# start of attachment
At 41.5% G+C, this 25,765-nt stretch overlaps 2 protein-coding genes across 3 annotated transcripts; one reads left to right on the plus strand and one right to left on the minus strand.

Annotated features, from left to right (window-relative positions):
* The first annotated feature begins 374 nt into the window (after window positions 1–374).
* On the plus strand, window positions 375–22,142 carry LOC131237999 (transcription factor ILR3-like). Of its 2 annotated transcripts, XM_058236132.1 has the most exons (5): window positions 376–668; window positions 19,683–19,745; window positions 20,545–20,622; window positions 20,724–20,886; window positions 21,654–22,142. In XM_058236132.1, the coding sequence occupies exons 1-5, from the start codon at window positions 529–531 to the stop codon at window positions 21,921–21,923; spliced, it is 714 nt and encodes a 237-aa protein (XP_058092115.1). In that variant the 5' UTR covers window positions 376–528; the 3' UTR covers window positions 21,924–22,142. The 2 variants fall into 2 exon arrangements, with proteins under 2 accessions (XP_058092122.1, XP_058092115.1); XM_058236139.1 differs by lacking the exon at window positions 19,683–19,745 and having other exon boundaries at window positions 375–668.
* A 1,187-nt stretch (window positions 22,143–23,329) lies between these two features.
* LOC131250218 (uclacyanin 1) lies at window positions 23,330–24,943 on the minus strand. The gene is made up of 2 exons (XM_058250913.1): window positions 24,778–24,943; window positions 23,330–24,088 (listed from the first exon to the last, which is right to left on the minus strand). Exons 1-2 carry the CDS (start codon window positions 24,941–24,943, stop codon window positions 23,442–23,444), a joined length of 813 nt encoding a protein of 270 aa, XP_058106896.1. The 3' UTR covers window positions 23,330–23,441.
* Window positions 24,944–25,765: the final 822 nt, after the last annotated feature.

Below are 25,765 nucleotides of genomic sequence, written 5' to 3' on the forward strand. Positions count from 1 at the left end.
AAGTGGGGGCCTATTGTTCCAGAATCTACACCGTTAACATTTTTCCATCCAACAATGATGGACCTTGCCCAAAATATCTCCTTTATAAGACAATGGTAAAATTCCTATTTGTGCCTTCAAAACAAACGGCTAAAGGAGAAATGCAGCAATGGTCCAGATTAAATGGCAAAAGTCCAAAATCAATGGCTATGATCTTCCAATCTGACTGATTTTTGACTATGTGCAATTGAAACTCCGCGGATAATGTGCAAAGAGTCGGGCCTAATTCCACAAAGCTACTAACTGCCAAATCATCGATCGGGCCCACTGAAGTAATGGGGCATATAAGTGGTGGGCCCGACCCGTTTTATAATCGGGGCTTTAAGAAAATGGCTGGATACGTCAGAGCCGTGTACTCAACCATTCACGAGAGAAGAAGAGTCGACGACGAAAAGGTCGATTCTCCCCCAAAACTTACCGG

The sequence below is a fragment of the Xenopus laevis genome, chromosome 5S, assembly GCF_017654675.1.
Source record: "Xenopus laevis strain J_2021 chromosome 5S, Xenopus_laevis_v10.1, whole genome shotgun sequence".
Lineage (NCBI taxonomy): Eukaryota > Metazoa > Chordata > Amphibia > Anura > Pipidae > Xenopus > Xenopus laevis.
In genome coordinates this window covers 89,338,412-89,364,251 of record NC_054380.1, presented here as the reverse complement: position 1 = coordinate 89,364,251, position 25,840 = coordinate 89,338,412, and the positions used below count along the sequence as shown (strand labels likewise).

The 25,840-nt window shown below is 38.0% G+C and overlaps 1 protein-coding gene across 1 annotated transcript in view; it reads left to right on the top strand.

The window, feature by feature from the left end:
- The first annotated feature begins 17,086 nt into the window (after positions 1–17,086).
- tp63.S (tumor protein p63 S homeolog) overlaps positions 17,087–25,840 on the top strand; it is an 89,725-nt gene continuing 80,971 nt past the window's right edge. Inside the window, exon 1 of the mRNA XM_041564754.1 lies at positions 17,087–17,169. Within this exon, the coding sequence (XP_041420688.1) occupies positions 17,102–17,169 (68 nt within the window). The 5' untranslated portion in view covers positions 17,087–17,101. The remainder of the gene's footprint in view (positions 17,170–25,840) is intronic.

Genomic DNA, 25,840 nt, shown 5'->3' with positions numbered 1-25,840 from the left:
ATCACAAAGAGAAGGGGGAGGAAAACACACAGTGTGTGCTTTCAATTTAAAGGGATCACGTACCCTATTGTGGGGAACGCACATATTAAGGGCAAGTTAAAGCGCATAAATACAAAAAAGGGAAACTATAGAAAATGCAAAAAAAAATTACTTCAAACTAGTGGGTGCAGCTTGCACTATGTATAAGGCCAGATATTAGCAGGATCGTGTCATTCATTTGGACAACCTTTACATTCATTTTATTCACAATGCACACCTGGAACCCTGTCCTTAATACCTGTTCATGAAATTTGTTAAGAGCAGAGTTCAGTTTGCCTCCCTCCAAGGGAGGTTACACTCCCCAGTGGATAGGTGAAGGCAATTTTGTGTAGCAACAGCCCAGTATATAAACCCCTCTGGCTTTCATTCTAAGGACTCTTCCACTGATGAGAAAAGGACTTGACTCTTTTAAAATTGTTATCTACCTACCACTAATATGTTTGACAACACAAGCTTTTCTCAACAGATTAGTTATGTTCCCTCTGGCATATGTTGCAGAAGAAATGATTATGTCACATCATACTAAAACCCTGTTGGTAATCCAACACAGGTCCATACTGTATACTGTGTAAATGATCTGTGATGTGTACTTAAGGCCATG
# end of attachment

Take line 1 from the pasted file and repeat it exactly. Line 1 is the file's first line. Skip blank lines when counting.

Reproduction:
At 41.5% G+C, this 25,765-nt stretch overlaps 2 protein-coding genes across 3 annotated transcripts; one reads left to right on the plus strand and one right to left on the minus strand.